As the country has set an ambitious target of generating 40 per cent of electricity from non-fossil sources by 2030, the share of renewables is expected to increase significantly in the coming years. While we are on track to achieve the 175 GW of renewables target by 2022, the future targets would be even more ambitious. In fact, in September 2019, the prime minister announced a target of 450 GW renewables at the United Nations Climate Action Summit in New York. In this scenario, energy storage systems (ESS) are expected to play a critical role in grid integration and the management of renewables across all voltage levels. The growth of electric vehicles (EVs), along with a rapid decline in battery prices, is another key driver for increased investment in ESS, particularly lithium-ion (Li-ion) batteries.
In its recent draft report titled, “Energy Storage System-Roadmap for India: 2019-2032”, the India Smart Grid Forum (ISGF) discusses the various types of energy storage technologies, key drivers, estimated requirement by 2032 for different applications, and policy measures. Power Line presents excerpts from the report.
ESS growth drivers
Grid stability is a key concern for discoms owing to the growing uptake of variable renewable energy sources. Managing the grid requires various technical and policy measures by discoms. ESS coupled with demand response (DR) and vehicle grid integration can provide the much needed flexibility to the grid.
With a target of 40 GW by 2022, rooftop photovoltaic (RTPV) solar will contribute to a significant share of planned renewable energy capacity. RTPV capacities have already been growing steadily driven by robust policies, the declining cost of PV panels and increasing utility tariffs. The increased penetration of distributed energy sources, particularly solar PV and small wind turbines, is affecting grid stability on the medium voltage (MV) and low voltage (LV) distribution networks. The anticipated penetration of EVs with a national vision of 100 per cent electrification of transportation by 2030 will further affect the grid stability. ESS is one of the key solutions to ensuring grid stability and reducing variability in RTPV output.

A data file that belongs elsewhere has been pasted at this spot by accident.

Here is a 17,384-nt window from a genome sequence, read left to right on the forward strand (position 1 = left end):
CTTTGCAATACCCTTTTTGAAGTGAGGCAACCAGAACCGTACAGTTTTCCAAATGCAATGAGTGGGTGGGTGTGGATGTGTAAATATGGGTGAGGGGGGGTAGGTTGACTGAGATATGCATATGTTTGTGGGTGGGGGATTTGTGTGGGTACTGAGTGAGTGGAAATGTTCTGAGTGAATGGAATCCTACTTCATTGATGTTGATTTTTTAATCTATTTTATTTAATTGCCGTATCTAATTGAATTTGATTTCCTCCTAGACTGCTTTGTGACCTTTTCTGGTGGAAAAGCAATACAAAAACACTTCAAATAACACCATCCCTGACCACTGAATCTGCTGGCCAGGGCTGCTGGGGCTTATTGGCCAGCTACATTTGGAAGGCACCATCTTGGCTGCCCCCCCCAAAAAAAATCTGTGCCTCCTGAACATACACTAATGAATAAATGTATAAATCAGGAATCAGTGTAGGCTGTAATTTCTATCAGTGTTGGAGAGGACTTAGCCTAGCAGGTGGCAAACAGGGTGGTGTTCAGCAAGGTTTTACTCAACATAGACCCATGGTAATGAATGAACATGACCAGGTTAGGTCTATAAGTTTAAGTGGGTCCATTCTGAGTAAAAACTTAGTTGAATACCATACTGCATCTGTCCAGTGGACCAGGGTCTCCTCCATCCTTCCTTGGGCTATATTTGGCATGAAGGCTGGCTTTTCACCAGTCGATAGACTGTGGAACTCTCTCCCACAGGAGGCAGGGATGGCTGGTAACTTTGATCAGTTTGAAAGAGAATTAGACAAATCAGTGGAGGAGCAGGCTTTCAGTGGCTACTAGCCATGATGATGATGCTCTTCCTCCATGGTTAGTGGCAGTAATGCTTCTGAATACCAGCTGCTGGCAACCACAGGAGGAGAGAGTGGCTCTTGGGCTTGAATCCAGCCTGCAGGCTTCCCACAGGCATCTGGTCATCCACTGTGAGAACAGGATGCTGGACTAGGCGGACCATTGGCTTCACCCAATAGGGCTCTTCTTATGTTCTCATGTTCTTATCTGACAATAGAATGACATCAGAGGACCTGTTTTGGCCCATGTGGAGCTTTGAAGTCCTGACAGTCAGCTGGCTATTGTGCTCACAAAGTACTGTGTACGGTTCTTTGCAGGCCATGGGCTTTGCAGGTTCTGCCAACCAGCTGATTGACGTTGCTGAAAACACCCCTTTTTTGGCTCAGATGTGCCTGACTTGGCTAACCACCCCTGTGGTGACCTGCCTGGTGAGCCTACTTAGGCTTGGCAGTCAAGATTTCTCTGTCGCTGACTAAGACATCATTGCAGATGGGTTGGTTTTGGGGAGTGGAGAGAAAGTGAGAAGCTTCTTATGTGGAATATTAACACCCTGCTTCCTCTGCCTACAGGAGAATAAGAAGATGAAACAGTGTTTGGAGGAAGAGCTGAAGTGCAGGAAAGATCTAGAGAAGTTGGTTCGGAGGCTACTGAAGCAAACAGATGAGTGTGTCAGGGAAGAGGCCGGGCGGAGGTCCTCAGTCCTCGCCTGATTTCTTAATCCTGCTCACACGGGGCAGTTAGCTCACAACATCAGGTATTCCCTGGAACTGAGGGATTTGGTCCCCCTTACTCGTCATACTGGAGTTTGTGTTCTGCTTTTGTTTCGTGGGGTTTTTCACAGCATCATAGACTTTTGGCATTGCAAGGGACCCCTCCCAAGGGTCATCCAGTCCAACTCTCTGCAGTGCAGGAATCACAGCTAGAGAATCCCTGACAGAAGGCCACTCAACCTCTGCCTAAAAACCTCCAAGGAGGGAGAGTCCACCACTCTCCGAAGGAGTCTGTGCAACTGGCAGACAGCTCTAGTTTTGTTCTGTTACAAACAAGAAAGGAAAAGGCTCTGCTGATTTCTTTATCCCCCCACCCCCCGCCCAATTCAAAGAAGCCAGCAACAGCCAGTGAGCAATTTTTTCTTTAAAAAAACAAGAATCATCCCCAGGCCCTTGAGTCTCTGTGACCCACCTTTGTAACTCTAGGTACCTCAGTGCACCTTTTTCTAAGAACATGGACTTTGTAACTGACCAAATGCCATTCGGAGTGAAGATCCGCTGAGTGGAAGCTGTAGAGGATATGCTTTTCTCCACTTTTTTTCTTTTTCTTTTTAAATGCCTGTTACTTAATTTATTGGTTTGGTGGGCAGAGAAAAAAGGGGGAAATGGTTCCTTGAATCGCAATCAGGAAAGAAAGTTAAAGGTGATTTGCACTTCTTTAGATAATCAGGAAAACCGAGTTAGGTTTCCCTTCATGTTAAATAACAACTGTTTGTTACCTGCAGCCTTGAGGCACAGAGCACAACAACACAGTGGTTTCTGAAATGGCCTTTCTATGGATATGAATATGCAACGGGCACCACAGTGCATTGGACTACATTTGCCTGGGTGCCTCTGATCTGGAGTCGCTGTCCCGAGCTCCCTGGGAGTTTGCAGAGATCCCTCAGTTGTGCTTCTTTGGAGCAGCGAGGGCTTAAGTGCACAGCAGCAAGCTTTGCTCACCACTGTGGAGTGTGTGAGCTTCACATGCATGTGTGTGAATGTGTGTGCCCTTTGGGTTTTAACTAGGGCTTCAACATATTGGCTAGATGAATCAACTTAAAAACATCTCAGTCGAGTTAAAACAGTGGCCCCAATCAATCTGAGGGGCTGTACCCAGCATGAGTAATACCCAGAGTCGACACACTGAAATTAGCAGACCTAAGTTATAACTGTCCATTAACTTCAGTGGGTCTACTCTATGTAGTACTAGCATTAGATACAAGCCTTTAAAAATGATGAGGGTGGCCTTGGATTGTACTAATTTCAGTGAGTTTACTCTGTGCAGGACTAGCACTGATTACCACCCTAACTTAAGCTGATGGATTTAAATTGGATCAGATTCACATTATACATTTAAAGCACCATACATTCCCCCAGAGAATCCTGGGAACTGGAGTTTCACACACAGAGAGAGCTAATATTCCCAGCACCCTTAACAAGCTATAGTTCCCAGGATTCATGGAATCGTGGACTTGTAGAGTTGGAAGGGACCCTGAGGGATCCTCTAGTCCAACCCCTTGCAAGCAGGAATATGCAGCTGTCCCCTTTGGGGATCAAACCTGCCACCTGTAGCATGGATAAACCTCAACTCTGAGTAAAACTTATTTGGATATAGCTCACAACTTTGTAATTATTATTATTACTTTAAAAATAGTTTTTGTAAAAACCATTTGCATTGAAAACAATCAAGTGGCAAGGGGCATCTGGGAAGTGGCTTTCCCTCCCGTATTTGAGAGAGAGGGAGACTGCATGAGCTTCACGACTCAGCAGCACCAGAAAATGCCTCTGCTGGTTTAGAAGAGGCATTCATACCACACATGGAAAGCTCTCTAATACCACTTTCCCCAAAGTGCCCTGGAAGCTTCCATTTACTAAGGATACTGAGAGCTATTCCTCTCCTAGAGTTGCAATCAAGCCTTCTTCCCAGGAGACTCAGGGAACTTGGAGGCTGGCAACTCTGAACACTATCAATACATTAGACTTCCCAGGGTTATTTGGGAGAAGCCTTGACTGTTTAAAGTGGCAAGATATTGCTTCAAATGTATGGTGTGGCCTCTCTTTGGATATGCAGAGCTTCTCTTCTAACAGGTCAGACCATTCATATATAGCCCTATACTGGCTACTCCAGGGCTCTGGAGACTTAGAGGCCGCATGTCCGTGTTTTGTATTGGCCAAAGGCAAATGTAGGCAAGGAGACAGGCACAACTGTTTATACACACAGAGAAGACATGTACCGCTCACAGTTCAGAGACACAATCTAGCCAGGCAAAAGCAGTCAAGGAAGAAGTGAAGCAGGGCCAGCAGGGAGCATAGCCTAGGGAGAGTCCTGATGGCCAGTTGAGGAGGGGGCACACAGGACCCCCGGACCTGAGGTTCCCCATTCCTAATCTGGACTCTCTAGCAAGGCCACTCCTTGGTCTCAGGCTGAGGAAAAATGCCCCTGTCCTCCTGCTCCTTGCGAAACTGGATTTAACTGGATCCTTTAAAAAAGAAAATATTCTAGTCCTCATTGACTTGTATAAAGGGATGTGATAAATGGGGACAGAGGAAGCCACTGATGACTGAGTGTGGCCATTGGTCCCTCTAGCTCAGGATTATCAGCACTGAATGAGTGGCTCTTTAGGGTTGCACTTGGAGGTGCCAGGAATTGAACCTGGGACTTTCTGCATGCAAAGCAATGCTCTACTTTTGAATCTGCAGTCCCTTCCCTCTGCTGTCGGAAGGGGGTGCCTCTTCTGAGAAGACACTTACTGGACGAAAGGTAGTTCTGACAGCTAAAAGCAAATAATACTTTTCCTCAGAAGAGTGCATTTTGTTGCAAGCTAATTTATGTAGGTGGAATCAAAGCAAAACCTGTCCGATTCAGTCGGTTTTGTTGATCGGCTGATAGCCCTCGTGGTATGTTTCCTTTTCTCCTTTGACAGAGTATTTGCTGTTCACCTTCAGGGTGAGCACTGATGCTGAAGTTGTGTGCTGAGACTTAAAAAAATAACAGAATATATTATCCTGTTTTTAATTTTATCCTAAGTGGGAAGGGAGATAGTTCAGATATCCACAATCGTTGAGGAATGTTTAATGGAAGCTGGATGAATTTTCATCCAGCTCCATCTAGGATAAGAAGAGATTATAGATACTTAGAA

Although pilot projects with ESS are being carried out by Power Grid Corporation of India Limited, utilities face a dilemma while choosing the technology and solutions for ESS. The increasing share of solar power generation that is non-synchronous in nature reduces the inertia of the grid, which is vital for grid stability. There is an increasing tendency to adopt batteries as ESS owing to their declining cost, but batteries are failing to support the grid with inertia. Other ESS, such as compressed air energy storage (CAES) and flywheels, could add inertia to the grid. The cost of various ESS technologies have been on the decline over the past few years, but only Li-ion batteries have reached the inflection point to become commercially viable for grid applications. Further, transmission companies need to deploy energy storage systems at grid-level substations for grid support. Other areas of ESS application include telecom towers, data centres, UPS and inverters, and diesel genset (DG) replacement.
ESS deployment is increasing globally. As per the US Department of Energy, almost 177 GW of energy storage systems were installed at the grid level till mid-2018, and over 95 per cent of them were pumped hydro storage plants. Over 14 GW of new pumped storage projects were announced across the world in 2018. However, due to their long gestation period, these projects will be commissioned by 2030. In 2018, over 4 GWh of battery energy storage systems (BESS) were either under-construction, contracted or announced. Of over 4 GW of BESS projects in the pipeline, more than 80 per cent were based on Li-ion batteries. Most of these Li-ion battery projects were grid connected and rest of them were for behind-the-meter applications. Apart from BESS, other mechanical storage technologies such as flywheels, gravitational ESS and modular CAES account for about 200 MW of contracted, under construction or announced projects globally.